What is Testing
Dr. Amanda Hackwell
Psychological Assessments & Consulting
What are Testing, Diagnostic & Evaluation Services?
The psychological assessment uses a combination of techniques to help arrive at some hypotheses about an individual and their cognition, behavior, emotions, capabilities, and personality.
Psychological testing is available for both children and adults. Evaluations are often helpful to assess the strengths/weaknesses of an individual. For children, adolescents, and young adults, this information can be especially helpful in addressing specific needs and optimizing learning and performance in the classroom, careers, and/or home life. Testing results can also lead to access to appropriate academic accommodations in the elementary, secondary, or college setting.
Arizona Developmental Psychology is dedicated to helping provide greater insight into how one’s behavior, personality, and learning style are influencing their current presentation. The goal of psychological evaluations is to help the clinicians assess areas such as cognition, learning, memory, language, visual-motor skills, attention, intelligence, organizational skills, behavior, and emotion. Once we reach or rule out a diagnosis, we determine the best direction forward, with customized recommendations that can be shared with your personal support system—physicians, teachers, family, employer, and other professionals who play a role in your everyday life. We provide the clarity you need and ensure that the most effective accommodations and recommendations are in place.
While there is often variability in testing depending on your specific question(s), core elements typically include:
3-4 hours of face-to-face testing (IQ, learning style, executive functions, memory, cognitive processing, and personality). An assessment can include numerous components such as psychological tests, informal tests and surveys, interview information, school or medical records, medical evaluation, and observational data.
Assessments may also include interviewing other people who are close to the client, such as teachers, coworkers, or family members. (Such interviews, however, would only be performed with written consent from the client.) There will also be several paper-and-pencil questionnaires & behavioral checklists to capture additional information that may not be observable during the face-to-face testing session.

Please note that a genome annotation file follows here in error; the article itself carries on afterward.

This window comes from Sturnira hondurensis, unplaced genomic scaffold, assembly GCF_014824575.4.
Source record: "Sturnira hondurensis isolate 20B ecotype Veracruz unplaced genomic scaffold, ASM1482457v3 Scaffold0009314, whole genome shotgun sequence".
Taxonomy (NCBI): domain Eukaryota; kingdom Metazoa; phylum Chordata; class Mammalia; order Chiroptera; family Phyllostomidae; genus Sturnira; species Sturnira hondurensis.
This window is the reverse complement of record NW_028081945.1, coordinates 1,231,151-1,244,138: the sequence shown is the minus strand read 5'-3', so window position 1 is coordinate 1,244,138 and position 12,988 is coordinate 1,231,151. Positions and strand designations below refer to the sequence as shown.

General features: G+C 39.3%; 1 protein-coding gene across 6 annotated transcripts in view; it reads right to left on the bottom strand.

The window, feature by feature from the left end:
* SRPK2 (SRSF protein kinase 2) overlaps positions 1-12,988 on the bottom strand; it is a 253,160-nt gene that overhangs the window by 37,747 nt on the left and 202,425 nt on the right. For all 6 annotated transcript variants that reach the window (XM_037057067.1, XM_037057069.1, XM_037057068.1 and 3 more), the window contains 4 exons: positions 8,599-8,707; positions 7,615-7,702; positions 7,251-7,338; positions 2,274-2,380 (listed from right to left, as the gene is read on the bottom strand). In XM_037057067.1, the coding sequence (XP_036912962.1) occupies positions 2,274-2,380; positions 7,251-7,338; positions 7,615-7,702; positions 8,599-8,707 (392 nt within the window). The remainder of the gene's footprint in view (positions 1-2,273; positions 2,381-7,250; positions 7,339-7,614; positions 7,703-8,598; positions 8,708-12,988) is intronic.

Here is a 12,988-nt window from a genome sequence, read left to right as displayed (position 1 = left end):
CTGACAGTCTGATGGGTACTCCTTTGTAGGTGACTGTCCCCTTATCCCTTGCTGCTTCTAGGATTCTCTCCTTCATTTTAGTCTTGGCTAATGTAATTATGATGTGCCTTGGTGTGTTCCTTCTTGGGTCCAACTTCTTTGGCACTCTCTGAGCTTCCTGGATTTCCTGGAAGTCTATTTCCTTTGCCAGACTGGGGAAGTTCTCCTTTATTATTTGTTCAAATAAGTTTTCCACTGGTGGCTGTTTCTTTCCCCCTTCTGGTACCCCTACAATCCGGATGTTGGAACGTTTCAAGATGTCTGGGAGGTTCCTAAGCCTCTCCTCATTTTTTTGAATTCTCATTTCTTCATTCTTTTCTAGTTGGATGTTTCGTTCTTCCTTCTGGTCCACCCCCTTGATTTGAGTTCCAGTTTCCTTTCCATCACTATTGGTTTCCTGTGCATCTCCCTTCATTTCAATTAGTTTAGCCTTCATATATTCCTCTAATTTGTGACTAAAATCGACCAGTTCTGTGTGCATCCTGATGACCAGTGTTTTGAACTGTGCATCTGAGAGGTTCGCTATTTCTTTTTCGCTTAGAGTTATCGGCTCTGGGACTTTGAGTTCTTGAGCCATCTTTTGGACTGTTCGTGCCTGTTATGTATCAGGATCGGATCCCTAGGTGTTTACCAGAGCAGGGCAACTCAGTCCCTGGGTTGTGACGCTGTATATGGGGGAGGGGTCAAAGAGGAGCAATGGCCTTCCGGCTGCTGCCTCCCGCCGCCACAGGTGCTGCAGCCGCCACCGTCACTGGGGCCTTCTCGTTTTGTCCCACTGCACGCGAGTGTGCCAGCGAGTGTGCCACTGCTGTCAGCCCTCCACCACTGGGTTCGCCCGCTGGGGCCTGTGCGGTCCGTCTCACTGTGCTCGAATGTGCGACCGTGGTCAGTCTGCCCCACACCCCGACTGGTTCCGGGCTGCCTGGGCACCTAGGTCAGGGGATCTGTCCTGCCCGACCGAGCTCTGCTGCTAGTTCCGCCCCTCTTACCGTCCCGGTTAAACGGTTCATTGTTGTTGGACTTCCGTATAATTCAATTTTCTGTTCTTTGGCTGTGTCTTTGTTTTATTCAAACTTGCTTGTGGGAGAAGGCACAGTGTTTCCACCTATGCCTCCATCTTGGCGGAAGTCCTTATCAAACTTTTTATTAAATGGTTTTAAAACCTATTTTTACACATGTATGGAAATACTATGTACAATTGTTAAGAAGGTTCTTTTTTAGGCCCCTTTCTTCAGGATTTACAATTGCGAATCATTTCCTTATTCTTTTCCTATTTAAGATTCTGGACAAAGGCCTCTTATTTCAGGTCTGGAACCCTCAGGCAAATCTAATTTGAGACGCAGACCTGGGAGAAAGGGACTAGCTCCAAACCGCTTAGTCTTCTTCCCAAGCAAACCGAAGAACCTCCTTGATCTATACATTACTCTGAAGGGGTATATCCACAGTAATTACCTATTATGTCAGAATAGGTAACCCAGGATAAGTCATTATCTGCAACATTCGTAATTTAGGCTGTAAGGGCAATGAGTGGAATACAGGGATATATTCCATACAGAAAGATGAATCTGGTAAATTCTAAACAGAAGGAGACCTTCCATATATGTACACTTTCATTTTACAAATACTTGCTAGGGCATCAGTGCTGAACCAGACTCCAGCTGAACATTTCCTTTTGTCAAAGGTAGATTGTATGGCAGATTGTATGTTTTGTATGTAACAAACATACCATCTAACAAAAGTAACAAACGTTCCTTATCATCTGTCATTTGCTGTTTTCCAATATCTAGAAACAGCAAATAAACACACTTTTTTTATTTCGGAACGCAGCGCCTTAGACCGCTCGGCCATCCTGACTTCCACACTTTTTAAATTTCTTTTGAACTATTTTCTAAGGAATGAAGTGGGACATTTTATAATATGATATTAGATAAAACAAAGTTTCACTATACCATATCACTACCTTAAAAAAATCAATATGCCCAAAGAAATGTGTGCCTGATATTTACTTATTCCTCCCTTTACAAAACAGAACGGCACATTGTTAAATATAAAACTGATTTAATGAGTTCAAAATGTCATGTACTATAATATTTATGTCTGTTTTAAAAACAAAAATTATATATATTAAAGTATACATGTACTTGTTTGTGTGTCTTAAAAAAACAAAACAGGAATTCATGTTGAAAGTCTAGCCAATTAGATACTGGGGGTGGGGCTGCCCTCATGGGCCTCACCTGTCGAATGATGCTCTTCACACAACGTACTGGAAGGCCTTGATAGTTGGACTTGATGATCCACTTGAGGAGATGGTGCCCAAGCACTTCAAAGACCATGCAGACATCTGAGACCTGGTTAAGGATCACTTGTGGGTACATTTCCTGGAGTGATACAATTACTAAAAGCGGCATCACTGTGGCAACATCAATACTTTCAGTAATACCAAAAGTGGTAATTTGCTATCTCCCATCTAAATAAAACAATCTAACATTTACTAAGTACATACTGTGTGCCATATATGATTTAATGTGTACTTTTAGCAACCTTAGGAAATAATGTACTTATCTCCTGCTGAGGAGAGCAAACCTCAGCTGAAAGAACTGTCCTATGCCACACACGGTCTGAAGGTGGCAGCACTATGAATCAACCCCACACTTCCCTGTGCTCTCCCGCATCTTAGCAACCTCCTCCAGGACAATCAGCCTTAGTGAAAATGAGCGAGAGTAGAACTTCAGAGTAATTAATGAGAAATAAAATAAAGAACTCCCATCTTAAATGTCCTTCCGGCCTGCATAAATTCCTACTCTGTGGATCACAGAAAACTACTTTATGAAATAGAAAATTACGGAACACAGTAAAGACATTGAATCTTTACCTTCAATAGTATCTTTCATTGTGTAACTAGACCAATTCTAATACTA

A clinician may conduct an observation at your child’s school, as appropriate and agreed upon with parents.
Upon completion of the report, clients are provided with a personalized written evaluation and recommendations aimed at focusing on a successful path forward.
This may include school/personal recommendations, mental health therapy, medication management, speech therapy, or occupational therapy.
The report can be shared with the client and their support systems, including family, physicians, teachers, and professionals that work with the client’s everyday life.
Testing is typically covered in one day, although sometimes testing is needed on multiple days. We typically schedule testing days from 9 am to 3 pm with a mid-testing break for snacks, lunch, or being able to walk and stretch. The testing day depends on the areas we will plan to take a look into; but generally, testing days may consist of brain games, puzzles, academic-type work like reading and writing, and perhaps some clinical-type interviews. Your clinician will make sure to walk you through what the testing day will look like and how to prepare yourself or your c for it.
Testing Day Tips:
- Get a good night’s sleep the night before
- Eat a big healthy breakfast
- Bring snacks and/or water (breaks will be provided during testing)
- Copies of any previous records to include in prior evaluations, as well as school or medical records.
- A list of past or current medications, including vitamins, herbs, and over-the-counter medicines, and their dosages.
- A list of all the changes that you and others have observed in your child s behavior
- Notes of any observations from other adults and caregivers, such as babysitters, relatives, and teachers.
- If your child has been evaluated by an early intervention or school program, bring this assessment.
- A history record of developmental milestones.
- Be prepared to describe how your child plays and interacts with other children, siblings, and parents.
- Make a list of questions that you want to ask as the initial appointment can be overwhelming for parents